A short time ago, Parziale couldn’t imagine making a living this way. Now he’s the norm in elite amateur golf circles.

“I look around at the guys at the events I play, and they all have these jobs ,” he says.

His boss, Chief Executive Chip Gibson, says Parziale is good at bringing in business because he puts as much effort into building relationships as honing his game. A golf outing is merely an opportunity to build trust that can eventually lead to a deal, and it’s a misconception that people who golf during work hours don’t work hard, he says.

Barry Allison’s single-digit handicap is an asset in his role as a management consultant at Accenture , where he specialises in travel and hospitality. He splits time between Washington, D.C., and The Villages, Fla., a golf mecca that boasts more than 50 courses.

It can be hard to get to know people in distributed work environments, he says. Go golfing and you’ll learn a lot about someone’s temperament—especially after a bad shot.

“If you see a guy snap a club over his knee, you don’t know what he’s going to snap next,” Allison says.

Special access

On a recent afternoon I was a lunch guest at Brae Burn Country Club, a private enclave outside Boston that was the site of U.S. Golf Association championships won by legends like Walter Hagen and Bobby Jones. I parked in the second lot because the first one was full—on a Wednesday.

My host was Cullen Onstott, managing director of the Onstott Group executive search firm and a former collegiate golfer at Fairfield University. He explained one reason companies prize excellent golfers is they can put well-practiced swings on autopilot and devote most of their attention to chitchat.

It’s hard to talk with potential customers about their needs and interests when you’re hunting for errant shots in the woods. It’s also challenging if you show off.

The first hole at Brae Burn is a 318-yard par 4 that slopes down, enabling big hitters like Onstott to reach the putting green in a single stroke. But to stay close to his playing partners and keep the conversation flowing, he sometimes hits a shorter shot.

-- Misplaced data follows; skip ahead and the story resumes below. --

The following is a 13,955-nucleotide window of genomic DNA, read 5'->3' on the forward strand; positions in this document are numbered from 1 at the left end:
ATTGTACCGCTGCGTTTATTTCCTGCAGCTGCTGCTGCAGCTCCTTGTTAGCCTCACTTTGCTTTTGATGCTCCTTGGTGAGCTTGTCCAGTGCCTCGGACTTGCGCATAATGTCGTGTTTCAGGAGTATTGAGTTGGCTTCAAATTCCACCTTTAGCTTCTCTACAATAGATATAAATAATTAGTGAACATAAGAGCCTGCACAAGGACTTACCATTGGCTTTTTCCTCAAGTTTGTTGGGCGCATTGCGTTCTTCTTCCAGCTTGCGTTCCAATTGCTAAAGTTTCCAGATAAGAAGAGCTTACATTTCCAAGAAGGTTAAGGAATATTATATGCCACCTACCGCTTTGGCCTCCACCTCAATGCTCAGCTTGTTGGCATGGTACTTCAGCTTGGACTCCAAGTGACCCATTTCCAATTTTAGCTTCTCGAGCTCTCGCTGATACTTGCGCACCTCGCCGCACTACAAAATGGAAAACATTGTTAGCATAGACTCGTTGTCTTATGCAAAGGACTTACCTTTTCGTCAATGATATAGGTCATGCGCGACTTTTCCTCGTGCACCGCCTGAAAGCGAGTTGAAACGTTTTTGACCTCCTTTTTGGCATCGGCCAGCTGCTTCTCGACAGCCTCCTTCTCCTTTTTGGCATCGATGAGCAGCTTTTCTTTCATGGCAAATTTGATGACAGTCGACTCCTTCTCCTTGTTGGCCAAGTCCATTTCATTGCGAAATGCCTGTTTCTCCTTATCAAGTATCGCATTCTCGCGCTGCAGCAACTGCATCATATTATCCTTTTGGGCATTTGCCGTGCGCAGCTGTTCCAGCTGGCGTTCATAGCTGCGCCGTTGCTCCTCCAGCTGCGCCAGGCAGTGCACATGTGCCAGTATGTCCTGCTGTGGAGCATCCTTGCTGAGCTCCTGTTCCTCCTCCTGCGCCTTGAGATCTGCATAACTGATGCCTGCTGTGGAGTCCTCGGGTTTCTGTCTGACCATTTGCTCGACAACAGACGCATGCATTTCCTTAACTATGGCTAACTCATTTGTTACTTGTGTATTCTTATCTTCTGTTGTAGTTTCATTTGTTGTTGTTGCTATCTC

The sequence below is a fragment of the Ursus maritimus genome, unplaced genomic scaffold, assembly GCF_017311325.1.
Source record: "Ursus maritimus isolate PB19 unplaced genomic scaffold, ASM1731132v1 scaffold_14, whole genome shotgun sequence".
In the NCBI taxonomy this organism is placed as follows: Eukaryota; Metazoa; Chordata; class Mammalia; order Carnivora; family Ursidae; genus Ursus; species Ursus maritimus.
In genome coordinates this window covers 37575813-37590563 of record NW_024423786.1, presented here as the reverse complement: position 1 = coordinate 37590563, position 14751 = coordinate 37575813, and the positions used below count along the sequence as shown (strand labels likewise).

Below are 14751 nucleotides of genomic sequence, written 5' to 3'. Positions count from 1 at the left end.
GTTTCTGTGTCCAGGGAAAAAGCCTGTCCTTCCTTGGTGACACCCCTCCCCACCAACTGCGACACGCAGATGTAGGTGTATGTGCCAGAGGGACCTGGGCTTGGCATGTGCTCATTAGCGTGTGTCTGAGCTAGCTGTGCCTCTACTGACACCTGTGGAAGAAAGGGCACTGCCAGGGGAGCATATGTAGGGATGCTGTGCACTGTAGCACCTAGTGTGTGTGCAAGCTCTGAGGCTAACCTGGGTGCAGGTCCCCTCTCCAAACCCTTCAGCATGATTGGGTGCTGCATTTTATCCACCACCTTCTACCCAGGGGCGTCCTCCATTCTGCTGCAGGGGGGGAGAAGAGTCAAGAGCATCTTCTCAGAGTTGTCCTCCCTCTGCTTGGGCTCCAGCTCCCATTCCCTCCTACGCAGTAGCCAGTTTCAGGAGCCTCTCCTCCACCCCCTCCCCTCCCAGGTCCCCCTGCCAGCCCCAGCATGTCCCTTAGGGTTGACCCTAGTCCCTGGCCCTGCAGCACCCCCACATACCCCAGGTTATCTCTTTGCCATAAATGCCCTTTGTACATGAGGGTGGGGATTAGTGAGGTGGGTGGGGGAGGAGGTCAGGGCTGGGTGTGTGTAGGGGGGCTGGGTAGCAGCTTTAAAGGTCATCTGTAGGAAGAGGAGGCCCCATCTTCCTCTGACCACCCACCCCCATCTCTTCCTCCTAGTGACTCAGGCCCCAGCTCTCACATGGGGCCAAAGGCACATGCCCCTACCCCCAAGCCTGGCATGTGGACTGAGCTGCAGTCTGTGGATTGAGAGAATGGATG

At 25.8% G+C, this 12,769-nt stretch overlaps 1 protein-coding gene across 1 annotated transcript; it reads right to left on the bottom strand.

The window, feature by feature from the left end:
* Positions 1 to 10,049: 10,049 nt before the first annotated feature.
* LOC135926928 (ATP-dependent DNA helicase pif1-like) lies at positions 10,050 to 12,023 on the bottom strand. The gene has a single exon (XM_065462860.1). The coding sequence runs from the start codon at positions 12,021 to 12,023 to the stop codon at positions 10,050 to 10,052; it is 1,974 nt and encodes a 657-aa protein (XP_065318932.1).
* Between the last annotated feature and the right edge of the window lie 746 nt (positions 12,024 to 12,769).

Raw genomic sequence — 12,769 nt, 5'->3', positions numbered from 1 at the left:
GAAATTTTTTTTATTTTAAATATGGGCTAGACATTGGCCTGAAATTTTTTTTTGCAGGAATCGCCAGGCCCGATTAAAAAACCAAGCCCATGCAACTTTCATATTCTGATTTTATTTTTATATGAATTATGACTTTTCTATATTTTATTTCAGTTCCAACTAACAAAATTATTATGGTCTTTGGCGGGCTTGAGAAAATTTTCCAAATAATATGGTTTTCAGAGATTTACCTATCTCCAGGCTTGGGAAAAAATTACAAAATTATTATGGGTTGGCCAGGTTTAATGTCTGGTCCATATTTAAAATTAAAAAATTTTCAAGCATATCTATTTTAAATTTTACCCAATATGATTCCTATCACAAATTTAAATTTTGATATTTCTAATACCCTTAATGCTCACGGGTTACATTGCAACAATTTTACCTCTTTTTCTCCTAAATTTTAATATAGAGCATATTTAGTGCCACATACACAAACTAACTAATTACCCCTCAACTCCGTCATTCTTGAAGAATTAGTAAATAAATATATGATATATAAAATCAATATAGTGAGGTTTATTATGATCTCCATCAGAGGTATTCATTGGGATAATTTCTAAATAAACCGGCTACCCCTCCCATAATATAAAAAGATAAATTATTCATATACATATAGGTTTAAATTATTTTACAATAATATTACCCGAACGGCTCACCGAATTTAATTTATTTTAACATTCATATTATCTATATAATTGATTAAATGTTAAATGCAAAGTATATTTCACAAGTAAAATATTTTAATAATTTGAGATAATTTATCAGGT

Having an “in” at an exclusive club can make you a catch. Bo Burch, an executive recruiter in North Carolina, says clubs in his region tend to attract members according to their business sectors. One might be chock-full of real-estate investors while another has potential buyers of industrial manufacturing equipment.

Burch looks for candidates who are members of clubs that align with his clients’ industries, though he stresses that business acumen comes first when filling positions.

Tami McQueen, a former Division I tennis player and current chief marketing officer at Atlanta investment firm BIP Capital, signed up for private golf lessons this year. She had noticed colleagues were wearing polos with course logos and bringing their clubs to work. She wanted in.

McQueen joined business associates on the golf course for the first time in March at the PGA National Resort in Palm Beach Gardens, Fla. She has lowered her handicap to a respectable 26 and says her new skill lends a professional edge.

“To be able to say, ‘I can play with you and we can have those business meetings on the course’ definitely opens a lot more doors,” she says.


This stylish family home combines a classic palette and finishes with a flexible floorplan

35 North Street Windsor

Just 55 minutes from Sydney, make this your creative getaway located in the majestic Hawkesbury region.